You may have had a parent that was intolerant of your feelings as a child and who praised your independence, or who resented your needing them.

4) Disorganized Fearful-Avoidant Attachment is a combination of anxious and dismissive styles, resulting in a fear of both abandonment and intimacy. If this is your attachment style, you have a hard time trusting others.

This attachment style shows up as a conflict between wanting closeness yet fearing it at the same time, due to distrusting others are capable of not running away in times of need. Craving and fearing closeness at the same time leads to unreliable relationships, that are often confusing for all involved. You're conflicted, and your behavior may be confusing to you and to others. You want love but need physical and emotional distance too.

As a child, you never learned to trust that love was reliable, and worse, you learned it was unsafe to love.

Your childhood was rooted in fear. You learned you could not trust those who were meant to care for you. You no longer trust love, closeness, intimacy, or relationships. Your early childhood experiences taught you that your caregivers were untrustworthy and a source of fear. As a consequence, no one ever taught you how to regulate your emotions. It was impossible to do, considering you needed to be on high alert all the time, considering your home was so unpredictable.

From Insecure to Secure Attachments

Growing up feeling rejected as a child can lead to developing a need to hide the true self and relying on ways to avoid becoming rejected as adults.

What we are really looking to run from, are the 'feelings' of rejection stored in the emotional body, our young minds were unable to process in childhood.

This can manifest in codependent behaviors such as people-pleasing, caretaking, and sacrificing one's own needs for others. However, it is also possible to develop avoidant tendencies as well.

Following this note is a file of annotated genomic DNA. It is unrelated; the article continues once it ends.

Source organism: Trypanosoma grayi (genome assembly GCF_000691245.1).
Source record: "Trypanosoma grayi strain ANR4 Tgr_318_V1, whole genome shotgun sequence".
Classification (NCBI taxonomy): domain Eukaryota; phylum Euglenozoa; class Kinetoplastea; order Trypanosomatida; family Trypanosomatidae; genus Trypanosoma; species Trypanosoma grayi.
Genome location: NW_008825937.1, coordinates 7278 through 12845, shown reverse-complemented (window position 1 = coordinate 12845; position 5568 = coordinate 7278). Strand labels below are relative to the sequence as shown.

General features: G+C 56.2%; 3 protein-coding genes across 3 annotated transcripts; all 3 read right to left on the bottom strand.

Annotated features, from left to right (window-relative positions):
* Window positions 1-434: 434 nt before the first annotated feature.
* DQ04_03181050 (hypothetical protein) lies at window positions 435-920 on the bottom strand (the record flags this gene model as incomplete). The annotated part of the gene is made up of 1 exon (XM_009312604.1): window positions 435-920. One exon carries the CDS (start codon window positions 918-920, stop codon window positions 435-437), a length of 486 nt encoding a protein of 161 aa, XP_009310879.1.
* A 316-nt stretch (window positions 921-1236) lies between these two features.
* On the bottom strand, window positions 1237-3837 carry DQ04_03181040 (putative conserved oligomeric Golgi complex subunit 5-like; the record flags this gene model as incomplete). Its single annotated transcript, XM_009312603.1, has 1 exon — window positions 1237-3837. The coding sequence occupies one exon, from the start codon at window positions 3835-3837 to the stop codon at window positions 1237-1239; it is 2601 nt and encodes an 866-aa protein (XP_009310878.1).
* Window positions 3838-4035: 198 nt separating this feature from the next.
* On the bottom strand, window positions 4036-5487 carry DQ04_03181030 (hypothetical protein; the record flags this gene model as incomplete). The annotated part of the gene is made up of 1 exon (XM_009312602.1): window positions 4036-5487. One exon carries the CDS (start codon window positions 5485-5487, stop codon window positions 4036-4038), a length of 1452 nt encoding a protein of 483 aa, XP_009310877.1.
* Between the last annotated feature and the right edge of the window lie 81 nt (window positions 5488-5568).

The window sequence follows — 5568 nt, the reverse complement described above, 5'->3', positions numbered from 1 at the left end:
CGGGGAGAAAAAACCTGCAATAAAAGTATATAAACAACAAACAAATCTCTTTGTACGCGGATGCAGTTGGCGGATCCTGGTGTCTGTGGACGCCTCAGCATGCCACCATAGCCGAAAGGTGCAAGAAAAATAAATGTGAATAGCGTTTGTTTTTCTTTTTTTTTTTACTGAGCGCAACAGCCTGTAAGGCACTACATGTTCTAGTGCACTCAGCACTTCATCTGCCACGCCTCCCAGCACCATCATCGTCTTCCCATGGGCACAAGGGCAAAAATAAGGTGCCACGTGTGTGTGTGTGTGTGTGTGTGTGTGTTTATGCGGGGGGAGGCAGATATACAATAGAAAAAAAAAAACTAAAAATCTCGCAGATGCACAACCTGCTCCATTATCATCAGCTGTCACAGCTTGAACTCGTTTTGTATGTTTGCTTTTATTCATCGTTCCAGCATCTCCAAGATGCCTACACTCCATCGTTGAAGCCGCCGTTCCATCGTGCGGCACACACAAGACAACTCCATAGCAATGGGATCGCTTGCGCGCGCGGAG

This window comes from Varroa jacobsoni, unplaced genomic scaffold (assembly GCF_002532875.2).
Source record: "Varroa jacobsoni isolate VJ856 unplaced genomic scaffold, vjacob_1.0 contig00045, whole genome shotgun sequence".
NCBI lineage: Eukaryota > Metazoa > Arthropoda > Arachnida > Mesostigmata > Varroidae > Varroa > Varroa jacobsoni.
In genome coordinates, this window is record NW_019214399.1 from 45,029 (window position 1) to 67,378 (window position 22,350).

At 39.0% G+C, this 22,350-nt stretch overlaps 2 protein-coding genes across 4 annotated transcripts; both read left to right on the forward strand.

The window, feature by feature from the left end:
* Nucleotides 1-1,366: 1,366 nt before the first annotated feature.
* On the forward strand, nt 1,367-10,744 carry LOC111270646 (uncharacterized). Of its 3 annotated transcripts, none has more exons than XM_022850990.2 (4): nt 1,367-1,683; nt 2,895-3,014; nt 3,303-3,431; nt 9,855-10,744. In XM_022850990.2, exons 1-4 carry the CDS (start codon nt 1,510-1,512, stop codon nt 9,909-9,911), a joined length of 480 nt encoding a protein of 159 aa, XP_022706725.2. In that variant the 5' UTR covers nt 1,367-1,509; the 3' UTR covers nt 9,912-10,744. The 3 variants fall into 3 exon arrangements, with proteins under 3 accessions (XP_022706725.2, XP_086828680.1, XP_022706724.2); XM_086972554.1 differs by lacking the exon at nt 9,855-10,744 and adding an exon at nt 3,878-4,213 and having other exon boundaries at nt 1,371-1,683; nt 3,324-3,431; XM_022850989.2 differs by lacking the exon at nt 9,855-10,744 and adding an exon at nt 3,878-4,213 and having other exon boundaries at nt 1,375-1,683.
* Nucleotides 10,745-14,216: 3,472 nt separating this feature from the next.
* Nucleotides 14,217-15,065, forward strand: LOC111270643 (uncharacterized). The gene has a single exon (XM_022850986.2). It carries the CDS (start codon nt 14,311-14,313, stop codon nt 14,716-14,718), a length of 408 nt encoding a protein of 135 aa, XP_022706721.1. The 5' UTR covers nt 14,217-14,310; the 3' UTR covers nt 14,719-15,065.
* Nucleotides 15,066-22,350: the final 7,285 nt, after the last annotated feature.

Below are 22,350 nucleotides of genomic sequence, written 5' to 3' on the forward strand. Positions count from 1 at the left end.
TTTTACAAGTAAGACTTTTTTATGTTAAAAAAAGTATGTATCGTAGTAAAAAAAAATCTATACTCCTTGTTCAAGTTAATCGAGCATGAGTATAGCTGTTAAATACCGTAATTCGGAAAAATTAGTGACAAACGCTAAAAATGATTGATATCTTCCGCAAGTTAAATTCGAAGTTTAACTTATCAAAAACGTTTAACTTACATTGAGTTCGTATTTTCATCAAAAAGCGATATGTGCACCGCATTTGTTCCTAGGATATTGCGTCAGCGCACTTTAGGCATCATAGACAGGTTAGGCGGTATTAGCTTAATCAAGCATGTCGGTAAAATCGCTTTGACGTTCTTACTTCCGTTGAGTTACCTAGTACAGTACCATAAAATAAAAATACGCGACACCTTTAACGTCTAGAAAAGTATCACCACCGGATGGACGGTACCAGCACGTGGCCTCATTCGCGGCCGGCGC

The good news is, you can heal from rejection and abandonment trauma!

Our Subconscious Quest for Love and Acceptance
These behaviors are attempts to gain love and approval from others, but they ultimately lead to a loss of self and a cycle of unfulfilling relationships.

Growing up feeling rejected as a child, causes one to assume and then believe they are unlovable. Until this stinking thinking is addressed, many of us remain living below the veil of consciousness, attracting energy beings into our adult experiences that mirror the energies of the parent or parent we feel we could never please enough to love us.

Healing from codependency and abandonment trauma involves recognizing and challenging these patterns, learning to set boundaries, and developing a sense of self-worth that isn't dependent on others' approval. It's important to remember that healing is a process. By understanding our attachment styles and working to heal from past wounds, we can create healthier, more fulfilling relationships with ourselves and others.

Dear Ones, today, remember, you are enough. You are not your past, nor are you the consequences of less-than-ideal parenting.

As adults, we can work through our abandonment and rejection traumas, correct our behaviors, change our beliefs, and reprogram our subconscious minds, which all help us to go from insecure to secure attachment styles.

We can break free of the chains of the past and manifest the love, peace, and contentment we seek.

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Lisa A. Romano is a Certified Life Coach, bestselling author, and YouTube Vlogger specializing in codependency recovery and mental toughness training. She is also one of the most listened to meditation teachers on the world’s largest meditation app Insight Timer.  Lisa was voted the #1 Most Influential Person of 2020 by Digital Journal and one of the top ten most influential women of 2021. Lisa creates real-life tools to help people evolve past their traumas so they can live in peace, achieve success, and create harmony in their lives regardless of painful past events. Her 12 Week Breakthrough Codependency Program has helped thousands of people learn to regulate their emotions, heal from painful pasts, including negative self-talk, and limiting beliefs. Adult children of alcoholics and those raised by narcissistic parents are learning to find their way back to the love they were denied as children through Lisa’s transformational work.
To learn more about working with Lisa, visit